General O’Connor’s plan, as agreed by Wavell, was to move two divisions, 7th Armoured and 4th Indian, up to the Enba Gap (as it became known by taking the name of the old Roman cistern, Bir Enba, nearby), there to link up with the Corps Troops, which included 45 heavy ‘I’ (Infantry) tanks, later called Matildas, of the 7th Royal Tank Regiment. These tanks had only just arrived in the theatre and the Italians had nothing even remotely comparable to them because of their 78mm thick armour, which made them practically impervious to anything that the Italian artillery could fire at them. General O’Connor had every reason to believe that their presence was still a secret, but to move them up the 70 miles into the open desert (this in the days before tank transporters) at a maximum speed of 15mph without being seen demanded complete air superiority. This superiority was achieved by stripping the air defences of the entire Middle East and allocating 48 fighters (two squadrons of Hurricanes and one of Gladiators) and 116 bombers (Blenheims, Wellingtons and Bombays) to No. 202 Group. Having concentrated the two divisions, the 7th Armoured was to push through the Enba Gap with its two armoured brigades, driving to cut the coast road about Buq Buq, with the Support Group isolating Rabia and the Sofafis; whilst 4th Indian was to turn north overrunning each camp in turn until reaching the coast around Sidi Barrani. The Mersa Matruh garrison was to be responsible for pinning down the Maktila camp’s garrison, aided by heavy bombardments delivered by the Royal Navy.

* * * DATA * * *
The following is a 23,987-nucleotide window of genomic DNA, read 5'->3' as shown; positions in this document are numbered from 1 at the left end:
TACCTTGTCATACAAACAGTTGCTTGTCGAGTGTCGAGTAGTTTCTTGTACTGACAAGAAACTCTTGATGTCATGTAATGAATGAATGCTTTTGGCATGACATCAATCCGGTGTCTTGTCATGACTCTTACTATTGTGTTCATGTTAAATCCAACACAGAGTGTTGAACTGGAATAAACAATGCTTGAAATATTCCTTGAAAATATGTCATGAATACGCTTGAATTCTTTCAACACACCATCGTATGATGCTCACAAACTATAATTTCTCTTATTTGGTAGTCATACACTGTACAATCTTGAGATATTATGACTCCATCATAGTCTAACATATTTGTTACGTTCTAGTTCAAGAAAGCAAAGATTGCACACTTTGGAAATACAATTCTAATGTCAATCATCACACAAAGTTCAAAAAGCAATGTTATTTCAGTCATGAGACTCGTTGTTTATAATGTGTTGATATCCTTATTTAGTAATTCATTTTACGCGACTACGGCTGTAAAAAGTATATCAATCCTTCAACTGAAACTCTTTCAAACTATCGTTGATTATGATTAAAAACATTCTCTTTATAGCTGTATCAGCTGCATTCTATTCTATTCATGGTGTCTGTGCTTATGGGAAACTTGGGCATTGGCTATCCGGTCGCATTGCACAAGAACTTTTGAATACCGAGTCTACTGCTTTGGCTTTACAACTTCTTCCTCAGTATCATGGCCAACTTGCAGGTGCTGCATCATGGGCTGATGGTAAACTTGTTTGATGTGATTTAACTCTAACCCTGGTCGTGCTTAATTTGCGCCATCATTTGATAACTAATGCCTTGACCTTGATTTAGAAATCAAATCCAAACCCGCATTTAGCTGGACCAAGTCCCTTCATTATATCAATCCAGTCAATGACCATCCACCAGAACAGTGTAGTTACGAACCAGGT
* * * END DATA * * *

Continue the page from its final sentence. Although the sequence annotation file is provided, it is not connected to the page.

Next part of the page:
Operation Compass
(Click to Enlarge)